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Brick kilns killing nature

Published : 15 Jan 2022 10:37 PM | Updated : 16 Jan 2022 02:50 PM

Almost 14 lakh tonnes of wood is burned during the brick kilns season across the country which is causing severe threat to the environment and increasing the threat of deforestation.

Burning wood and low quality coal in brick kilns is destroying forests and the environment is being polluted. Pollution caused by brick kilns is affecting agricultural production and fruit production, in addition to causing environmental disasters, and hindering the normal growth of plants. 

One of the causes of air pollution in Bangladesh, especially in urban areas, is brick kilns. Dhaka is one of the air polluting cities. There are hundreds of illegal brickfields around Dhaka. 

As a result, the environment of the capital Dhaka and its surroundings is being seriously polluted. The suburbs of Dhaka as well as the capital Dhaka are becoming uninhabitable.  

Department of Environment (DoE) former additional director general Engineer Md. Abdus Sobahan while talking to Bangladesh Post said, “According to DoE statistics there are 8065 brick kilns in the country, but in our survey the number stood at 10723. Among them, there are 3960 (37 percent) 120-foot permanent chimney based bricks kilns and 750 (7 percent) are drum chimney based bricks kilns. 

“A brick kiln with a drum chimney burns on an average 2,000 maunds of wood for 1 lakh bricks. The brick kiln with drum chimney burns an average of 20 lakh bricks per season. It takes 2000 × 20 = 40,000 maunds of wood per brick kiln. At 750 kilns, it takes 11,20,000 tonnes of wood,” he said continuing, “The wood is also burned in a 120-foot chimney based brick kilns. If an average of 2,000 maunds of wood is burned in each kiln, then 3960 kilns burn 2,95,000 tonnes of wood. A total of 14 lakh tonnes of wood is burnt in the brick kiln,” he added. 

Rest of the brick kilns use coal which is totally import based. But those coals do not follow the standard also. In a season nearly 89,55,000 tonnes of coal is burnt in those brick kilns. The amount of sulfur is more than five percent in those coals.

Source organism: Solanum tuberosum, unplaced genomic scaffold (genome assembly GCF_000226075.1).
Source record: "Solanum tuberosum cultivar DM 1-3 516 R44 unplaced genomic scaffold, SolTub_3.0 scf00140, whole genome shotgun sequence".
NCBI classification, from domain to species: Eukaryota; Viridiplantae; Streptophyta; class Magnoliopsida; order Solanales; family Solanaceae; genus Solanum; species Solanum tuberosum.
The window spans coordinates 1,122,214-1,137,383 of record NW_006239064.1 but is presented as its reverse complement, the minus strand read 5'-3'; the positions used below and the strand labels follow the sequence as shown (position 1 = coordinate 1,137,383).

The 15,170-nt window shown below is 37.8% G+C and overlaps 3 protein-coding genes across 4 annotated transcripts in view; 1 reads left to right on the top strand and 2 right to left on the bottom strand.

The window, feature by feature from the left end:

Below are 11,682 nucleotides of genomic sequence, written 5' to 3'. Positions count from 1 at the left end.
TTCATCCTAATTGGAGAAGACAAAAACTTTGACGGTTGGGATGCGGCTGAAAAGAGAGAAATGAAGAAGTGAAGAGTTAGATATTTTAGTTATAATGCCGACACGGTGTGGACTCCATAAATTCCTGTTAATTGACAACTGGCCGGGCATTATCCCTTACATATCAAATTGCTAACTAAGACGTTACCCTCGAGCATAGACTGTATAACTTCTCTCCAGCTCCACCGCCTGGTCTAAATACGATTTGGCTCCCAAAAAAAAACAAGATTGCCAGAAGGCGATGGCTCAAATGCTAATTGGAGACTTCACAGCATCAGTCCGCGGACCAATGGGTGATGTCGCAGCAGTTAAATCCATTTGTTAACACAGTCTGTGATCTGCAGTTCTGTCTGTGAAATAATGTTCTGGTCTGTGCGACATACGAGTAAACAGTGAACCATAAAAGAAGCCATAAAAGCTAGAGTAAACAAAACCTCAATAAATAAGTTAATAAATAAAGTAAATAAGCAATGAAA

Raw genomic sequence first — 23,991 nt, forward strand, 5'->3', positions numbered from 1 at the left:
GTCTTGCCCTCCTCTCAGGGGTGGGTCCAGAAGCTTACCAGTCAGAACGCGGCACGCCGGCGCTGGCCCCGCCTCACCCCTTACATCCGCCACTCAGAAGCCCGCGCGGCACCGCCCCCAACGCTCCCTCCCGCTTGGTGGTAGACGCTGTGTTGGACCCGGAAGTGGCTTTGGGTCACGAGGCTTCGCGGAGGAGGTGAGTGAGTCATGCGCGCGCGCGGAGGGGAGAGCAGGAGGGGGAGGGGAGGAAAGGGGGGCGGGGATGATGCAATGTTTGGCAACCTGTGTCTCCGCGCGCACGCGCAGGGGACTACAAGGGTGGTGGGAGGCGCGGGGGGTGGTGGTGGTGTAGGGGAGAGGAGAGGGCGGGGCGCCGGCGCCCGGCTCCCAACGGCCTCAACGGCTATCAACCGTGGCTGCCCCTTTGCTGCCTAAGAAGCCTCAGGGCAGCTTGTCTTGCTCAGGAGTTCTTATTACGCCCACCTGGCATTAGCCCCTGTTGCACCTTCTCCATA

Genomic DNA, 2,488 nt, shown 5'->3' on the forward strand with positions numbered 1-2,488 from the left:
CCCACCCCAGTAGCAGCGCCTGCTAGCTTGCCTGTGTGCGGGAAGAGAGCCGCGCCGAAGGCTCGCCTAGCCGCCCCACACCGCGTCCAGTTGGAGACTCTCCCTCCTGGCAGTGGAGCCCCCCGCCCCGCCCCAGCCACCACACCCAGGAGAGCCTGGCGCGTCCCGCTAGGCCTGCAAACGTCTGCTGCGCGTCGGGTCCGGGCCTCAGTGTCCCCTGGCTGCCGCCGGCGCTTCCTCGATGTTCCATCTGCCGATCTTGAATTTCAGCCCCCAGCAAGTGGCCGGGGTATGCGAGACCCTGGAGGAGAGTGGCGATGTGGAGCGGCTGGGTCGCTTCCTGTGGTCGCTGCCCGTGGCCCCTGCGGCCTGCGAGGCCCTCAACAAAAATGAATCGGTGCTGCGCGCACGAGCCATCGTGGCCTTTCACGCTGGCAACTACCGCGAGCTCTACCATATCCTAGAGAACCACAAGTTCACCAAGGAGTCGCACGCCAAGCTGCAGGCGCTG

According to ‘The Brick Manufacturing and Brick Kilns Establishment (Control) Act, 2013’, it is not legal to use any wood for fuel at brick kilns and the violator would be punished with a three-year jail term or a fine of Tk 3 lakh or both. 

Save the Environment Movement chairman Abu Naser suggested that, “The brick kilns with drum chimneys should be identified by DoE and the district administration through field monitoring and those concerned should be brought under the law by closing them immediately. Existing brick kilns with permanent chimneys of 120 feet height which have not yet been converted to advanced technology should also be shut down immediately.” 

The brick kiln emits carbon dioxide as well as highly harmful gases like carbon monoxide, sulfur dioxide, nitrogen oxides. In addition, much particulate matter is also released into the air. 

With human breathing, these go deep into the lungs. It also damages the cardiovascular system. In addition to the various respiratory diseases, the number of heart attacks is also increasing at a high rate. 

Public health expert Dr. Lenin Chowdhury told Bangladesh Post, “Only for brick kilns around Dhaka city, the air quality is so poor. Due to low air quality the average life expectancy of a person is reduced by five years and at the same time several chronic diseases also increase which reduces the average national productivity. So there is no alternative but to demolish those brick kilns.” 

DoE deputy director Mohammad  Abdul  Motalib said, “from July 2020 to June 2021, 493 mobile courts were conducted where measures against 942 illegal brick kilns were taken. Of these 584 illegal brick kilns have been demolished and fines of Tk 45.51 crore have been collected.”

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